Notes from West London · Sport

The 50th Premier League team

The Premier League began last weekend. As I’m sure you know, it is the top division in English football. This is the League’s 30th season. If you are under 40, or do not follow football closely, you might not remember its predecessor, Division One of the Football League. None of the current squad members played in that division. If they had, they would be at least 46 now, and the oldest player ever to play in the Premier League was 43 (John Burridge, in 1995). The last person to play in both the old Division One and the Premier League was (as far as I can see) Ryan Giggs, whose 672nd (and final) league appearance was in 2014.  

This season the Premier League welcomed the 50th different club in its history, my local team Brentford FC (nickname, The Bees). They last played in the top flight in 1947, 74 years ago. Their new stadium is closer to my childhood home than any football club is to anywhere I have ever lived, under 1.5 miles. These days I live less than a mile from where I grew up, but am still slightly closer to Loftus Road (home of Queens Park Rangers) than to the new Brentford stadium. Both are less than 2 miles away. Last weekend (on Friday 13th), when my son and I took a brief stroll during Brentford’s first home game, we could hear the faint sound of the crowd cheering in the distance. The Bees were playing Arsenal and as far as we could tell the cheers greeted Bukayo Saka coming on as a sub for the away team. I have never heard a football crowd while walking round the block before. Griffin Park (the former home of Brentford FC) is just over the river from Kew Gardens. When the children were smaller, we often used to go to Kew on a Saturday afternoon and heard the crowd from Griffin Park regularly.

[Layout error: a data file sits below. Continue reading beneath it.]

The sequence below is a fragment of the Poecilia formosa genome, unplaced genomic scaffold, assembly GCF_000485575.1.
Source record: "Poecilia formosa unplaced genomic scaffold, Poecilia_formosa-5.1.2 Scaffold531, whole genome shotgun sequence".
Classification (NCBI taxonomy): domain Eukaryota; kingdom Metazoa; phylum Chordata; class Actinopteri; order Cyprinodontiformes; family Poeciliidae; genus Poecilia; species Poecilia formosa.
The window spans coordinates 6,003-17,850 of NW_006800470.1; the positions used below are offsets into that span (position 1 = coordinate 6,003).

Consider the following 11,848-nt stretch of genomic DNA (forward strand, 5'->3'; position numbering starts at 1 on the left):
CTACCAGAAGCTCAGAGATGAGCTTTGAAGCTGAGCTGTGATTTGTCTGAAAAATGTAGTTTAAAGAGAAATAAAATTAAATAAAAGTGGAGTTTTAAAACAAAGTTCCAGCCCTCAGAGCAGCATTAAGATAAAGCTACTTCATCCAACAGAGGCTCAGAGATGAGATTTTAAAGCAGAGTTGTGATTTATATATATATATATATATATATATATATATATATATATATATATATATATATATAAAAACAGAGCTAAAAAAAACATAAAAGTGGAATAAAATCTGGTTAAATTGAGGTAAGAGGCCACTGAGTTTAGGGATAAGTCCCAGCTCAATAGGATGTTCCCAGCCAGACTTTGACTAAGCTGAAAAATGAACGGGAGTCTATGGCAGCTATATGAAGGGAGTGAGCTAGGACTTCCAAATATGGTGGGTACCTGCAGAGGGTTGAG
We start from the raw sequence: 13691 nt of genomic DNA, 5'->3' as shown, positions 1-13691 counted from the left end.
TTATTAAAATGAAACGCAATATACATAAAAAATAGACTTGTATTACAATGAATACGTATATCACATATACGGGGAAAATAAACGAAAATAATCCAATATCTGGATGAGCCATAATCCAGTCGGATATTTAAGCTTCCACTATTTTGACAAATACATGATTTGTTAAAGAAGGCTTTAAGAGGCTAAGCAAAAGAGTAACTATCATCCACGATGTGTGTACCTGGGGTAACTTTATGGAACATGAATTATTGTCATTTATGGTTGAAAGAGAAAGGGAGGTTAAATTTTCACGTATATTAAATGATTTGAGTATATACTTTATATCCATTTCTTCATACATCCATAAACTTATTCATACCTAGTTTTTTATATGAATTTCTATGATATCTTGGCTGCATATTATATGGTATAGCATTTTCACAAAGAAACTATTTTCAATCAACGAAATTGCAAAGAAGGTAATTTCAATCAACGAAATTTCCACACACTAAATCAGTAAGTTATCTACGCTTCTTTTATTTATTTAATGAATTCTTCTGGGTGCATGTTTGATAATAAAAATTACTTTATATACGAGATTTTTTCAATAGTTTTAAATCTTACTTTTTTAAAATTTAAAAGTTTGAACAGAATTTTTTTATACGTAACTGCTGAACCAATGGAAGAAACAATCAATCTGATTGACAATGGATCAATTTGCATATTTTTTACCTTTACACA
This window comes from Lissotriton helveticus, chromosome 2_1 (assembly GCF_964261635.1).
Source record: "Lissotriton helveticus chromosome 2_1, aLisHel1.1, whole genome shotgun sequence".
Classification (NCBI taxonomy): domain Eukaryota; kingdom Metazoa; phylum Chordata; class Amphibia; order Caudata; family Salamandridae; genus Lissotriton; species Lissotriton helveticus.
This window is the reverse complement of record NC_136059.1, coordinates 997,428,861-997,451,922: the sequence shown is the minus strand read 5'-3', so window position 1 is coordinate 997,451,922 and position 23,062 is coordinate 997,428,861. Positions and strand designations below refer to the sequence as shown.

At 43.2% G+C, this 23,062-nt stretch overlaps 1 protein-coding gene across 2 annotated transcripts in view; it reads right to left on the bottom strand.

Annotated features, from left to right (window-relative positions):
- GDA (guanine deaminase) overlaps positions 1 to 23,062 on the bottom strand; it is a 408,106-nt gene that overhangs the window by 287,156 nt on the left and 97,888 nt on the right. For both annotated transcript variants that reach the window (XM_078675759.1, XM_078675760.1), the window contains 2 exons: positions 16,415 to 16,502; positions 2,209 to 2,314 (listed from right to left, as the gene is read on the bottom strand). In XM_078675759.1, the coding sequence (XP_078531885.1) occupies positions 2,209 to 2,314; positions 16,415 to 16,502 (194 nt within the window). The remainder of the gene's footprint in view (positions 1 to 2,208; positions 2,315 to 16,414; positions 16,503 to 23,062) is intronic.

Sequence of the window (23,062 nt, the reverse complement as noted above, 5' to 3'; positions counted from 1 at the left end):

Although we are delighted that The Bees have won promotion to the Premier League, their 2-0 victory on the opening weekend was not much fun for my wife and daughter, both Arsenal fans. At the local parkrun the following morning the organizers asked all the runners to applaud the team’s performance, which was also rather unwelcome.  

We are only two fixtures into this current season, but it looks like Brentford (with a win and a draw) have what it takes to stay up. The same could not be said of Fulham this time last year. They are the third of my local teams (less than 2.5 miles from my front door) and were relegated immediately after returning to the top flight.  

As regular readers of this Blog will know, I have supported Leeds United since childhood and am undecided about the season ahead. An opening weekend hammering at Old Trafford followed by yesterday’s home draw with Everton has left the team with one point from two games. That is one more than we managed from the corresponding fixtures last season. Next weekend’s game at Burnley will help me to make my mind up: if it’s anything like the convincing 0-4 win back in May I will feel much more confident about the season ahead.  

This season’s final round of fixtures, scheduled for 22 May 2022, will see Leeds travel to Brentford. I am hoping, at the very least, that both teams are safe from relegation when the game kicks off. There are only three teams that have played a single season in the Premier League: Swindon Town, Barnsley and Blackpool. I do not expect Brentford to join that list.  



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